4. Oakland Raiders: EDGE Josh Allen, Kentucky (CV)
Speaking of not overthinking things, the Raiders need an edge rusher and with Bosa gone, they go to presumably the next-best talent. Allen is touted as the best outside linebacker in the draft and for good reason. The guy had 17.0 sacks in 2018, which were the most by an SEC player since the conference started recognizing sacks as an official stat in 2000. He won both the Bronco Nagurski and Chuck Bednarik Awards last season, given to the country’s best defensive player and was a consensus All-American. At 6-foot-5, 260, he has everything anyone (including Jon Gruden) could want in a pass rusher.
5. [TRADE] Miami Dolphins: QB Dwayne Haskins, Ohio State (SS)
I was hoping that either Williams or Allen would drop to this spot but, just like the 2018 scenario described above, they disappeared with the last two picks. So now I’m looking at a board that includes linebackers Devin White and Devin Bush as well as defensive linemen/edge rushers Ed Oliver, Montez Sweat, Rashan Gary, Clelin Ferrell and Brian Burns. So I tell my assistant to return the exploratory call that Miami’s Chris Grier put in a couple minutes ago and we get down to business. I know Miami wants to trade up from #13 specifically to get a QB, which means I only have to worry about picks 6-12. That’s seven picks and I’m fairly certain at least one of them will be an offensive lineman. We could even see a tight end and/or a receiver go in that span. That means I feel good that I’ll get one of the seven players I listed above. I swing the deal and acquire Miami’s second and third-round picks (#48 and #78). I give back a fifth (#145) but still come out ahead on the draft value chart.
6. New York Giants: T Jawaan Taylor, Florida (CV)
I did whatever the writing equivalent of throwing a dart at a board and seeing where it lands was for this pick. As I’ve stated before, I have NO idea what the Giants are thinking and you don’t either. With Haskins and Murray gone, I think they abandon the quarterback for now, whether for better or worse, and instead look into shoring up a depleted offensive line. This can both help preserve the mediocrity that is Eli Manning and hopefully open some actual running lanes for Saquon Barkley, though his 2,000+ yards from scrimmage last year doesn’t suggest he needs them.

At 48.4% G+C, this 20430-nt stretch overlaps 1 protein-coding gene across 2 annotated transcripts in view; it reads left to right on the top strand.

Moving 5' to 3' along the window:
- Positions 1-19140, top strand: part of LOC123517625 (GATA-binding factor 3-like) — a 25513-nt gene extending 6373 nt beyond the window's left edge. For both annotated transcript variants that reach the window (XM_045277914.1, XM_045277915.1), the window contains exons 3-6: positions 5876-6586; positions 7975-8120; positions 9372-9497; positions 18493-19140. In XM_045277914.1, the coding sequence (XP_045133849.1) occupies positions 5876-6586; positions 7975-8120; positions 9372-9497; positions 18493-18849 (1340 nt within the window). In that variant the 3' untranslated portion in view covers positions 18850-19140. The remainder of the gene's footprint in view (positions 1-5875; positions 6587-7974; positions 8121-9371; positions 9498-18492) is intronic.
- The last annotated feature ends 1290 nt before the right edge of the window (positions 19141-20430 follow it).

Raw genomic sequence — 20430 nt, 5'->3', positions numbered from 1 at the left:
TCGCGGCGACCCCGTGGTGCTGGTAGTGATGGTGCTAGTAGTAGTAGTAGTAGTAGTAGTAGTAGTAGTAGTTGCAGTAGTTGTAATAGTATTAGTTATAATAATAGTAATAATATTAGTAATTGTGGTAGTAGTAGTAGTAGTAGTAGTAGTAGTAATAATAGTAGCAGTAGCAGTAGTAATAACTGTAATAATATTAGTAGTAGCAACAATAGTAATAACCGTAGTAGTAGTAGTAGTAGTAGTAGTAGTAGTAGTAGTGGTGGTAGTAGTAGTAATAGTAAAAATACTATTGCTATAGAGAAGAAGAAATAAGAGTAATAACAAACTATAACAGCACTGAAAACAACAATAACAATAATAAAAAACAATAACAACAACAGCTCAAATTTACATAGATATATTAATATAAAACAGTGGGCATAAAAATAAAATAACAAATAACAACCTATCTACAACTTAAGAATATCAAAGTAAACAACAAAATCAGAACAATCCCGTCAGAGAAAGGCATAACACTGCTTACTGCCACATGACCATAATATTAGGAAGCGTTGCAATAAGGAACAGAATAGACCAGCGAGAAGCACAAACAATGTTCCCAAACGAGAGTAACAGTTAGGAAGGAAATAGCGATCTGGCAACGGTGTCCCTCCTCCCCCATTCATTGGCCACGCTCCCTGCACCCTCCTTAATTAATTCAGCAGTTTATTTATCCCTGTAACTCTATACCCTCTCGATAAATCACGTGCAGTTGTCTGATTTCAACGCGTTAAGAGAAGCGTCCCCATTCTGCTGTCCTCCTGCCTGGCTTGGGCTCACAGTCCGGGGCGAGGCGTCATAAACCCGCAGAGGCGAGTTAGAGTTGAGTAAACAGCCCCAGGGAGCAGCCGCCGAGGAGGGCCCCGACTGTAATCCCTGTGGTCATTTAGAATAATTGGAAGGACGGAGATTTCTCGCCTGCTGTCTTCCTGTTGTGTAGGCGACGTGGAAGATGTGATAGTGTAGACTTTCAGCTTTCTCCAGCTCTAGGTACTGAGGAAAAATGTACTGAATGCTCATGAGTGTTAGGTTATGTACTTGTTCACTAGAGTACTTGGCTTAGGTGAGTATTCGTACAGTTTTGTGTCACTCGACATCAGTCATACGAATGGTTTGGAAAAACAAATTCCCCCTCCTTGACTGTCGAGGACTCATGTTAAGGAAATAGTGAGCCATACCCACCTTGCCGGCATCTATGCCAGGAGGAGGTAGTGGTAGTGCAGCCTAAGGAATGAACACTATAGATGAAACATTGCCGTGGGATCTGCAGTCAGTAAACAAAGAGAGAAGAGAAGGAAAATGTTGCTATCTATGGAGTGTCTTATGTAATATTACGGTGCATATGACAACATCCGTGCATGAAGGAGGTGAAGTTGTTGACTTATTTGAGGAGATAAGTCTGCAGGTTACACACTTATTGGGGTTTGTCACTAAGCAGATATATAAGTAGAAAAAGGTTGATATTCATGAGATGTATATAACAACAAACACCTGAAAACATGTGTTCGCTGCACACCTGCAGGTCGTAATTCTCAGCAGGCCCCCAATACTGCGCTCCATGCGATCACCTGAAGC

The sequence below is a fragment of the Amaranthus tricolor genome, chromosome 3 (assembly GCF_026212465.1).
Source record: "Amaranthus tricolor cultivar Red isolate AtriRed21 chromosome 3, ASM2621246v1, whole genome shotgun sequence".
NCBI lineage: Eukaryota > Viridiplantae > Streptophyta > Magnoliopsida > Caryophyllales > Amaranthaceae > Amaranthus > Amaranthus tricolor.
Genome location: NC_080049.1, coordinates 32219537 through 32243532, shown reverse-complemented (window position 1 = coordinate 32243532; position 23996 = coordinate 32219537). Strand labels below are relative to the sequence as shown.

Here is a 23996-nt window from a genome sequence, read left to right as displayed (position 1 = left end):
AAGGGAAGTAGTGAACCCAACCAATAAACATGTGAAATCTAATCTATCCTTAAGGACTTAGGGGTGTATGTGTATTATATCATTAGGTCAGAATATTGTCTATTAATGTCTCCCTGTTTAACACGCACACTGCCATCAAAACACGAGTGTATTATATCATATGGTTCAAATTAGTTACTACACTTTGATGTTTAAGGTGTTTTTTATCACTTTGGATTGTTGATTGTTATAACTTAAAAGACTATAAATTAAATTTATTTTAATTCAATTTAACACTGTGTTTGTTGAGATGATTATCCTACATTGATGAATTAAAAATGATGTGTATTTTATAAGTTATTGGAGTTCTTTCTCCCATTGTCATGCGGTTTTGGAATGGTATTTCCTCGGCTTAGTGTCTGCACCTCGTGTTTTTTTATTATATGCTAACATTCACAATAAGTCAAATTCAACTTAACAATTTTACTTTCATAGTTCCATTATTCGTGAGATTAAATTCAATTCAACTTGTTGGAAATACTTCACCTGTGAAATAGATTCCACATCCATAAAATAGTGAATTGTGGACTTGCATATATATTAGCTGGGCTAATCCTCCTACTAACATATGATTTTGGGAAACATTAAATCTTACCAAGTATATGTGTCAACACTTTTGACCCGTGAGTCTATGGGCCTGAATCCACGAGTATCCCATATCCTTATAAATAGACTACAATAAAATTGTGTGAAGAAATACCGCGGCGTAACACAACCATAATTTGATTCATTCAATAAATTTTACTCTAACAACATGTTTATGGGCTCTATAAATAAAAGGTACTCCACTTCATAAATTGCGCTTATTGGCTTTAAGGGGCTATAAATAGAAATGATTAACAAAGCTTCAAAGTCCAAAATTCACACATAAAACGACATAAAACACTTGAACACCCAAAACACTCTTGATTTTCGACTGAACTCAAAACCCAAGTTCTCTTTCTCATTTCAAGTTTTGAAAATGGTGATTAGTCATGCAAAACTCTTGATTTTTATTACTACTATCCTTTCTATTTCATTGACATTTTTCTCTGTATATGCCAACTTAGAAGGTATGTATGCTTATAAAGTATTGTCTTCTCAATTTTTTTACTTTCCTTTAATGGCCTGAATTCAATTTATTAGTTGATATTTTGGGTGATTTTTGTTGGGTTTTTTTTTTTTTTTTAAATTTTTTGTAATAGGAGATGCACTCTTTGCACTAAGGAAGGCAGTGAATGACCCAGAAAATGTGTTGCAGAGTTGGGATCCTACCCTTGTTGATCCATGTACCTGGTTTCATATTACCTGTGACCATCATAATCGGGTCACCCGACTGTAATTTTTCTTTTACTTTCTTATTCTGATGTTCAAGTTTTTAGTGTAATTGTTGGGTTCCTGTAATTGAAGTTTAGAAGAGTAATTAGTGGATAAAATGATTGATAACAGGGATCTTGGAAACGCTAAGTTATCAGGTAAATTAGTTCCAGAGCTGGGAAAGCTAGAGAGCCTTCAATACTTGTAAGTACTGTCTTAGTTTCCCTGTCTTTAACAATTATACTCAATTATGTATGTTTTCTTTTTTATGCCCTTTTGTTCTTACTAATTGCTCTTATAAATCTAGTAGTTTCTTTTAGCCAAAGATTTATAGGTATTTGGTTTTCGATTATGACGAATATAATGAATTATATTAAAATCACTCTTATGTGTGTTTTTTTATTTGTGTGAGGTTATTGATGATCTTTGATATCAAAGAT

7. Jacksonville Jaguars: WR D.K. Metcalf, Ole Miss (SS)
You think you could try again and throw that dart at the other side of the board, since I was all prepared to take Taylor here for the Jaguars. With him gone, I’ll go away from the offensive line and return to the pick I made for Jacksonville in Version 4.0. For those very few out there who did not commit that article to memory, I’ll repeat what I said then: the Jags have a new multi-millionaire quarterback and a decent
arrangement of good receivers. I just don’t see a great one, or a big-play producer. That’s what Metcalf is. He may not be the sharpest route runner just yet but he’ll get on you and then by you with a quickness.
8. Detroit Lions: DL Ed Oliver, Houston (CV)
Blame your butterfly-effect of a trade, Scott. I don’t hate Metcalf to the Jags though, for the record. The Lions, on the other hand, are ecstatic to see that Oliver is still on the board. They grabbed defensive end Trey Flowers in free agency to help on the edge, so now they help the pass rush from the interior with a freak of an athlete in Oliver. I foresee Oliver being able to play all along the defensive line with his speed and athleticism. If you take into account he was actually being used as a nose tackle for a majority of last season, what he has the potential to do from the one or three-technique at the NFL level could be downright scary. You can count on him to draw double teams every time, giving big NFC North offensive lines equally big problems to contend with.
9. [TRADE] Tampa Bay Buccaneers: LB Devin White, LSU (SS)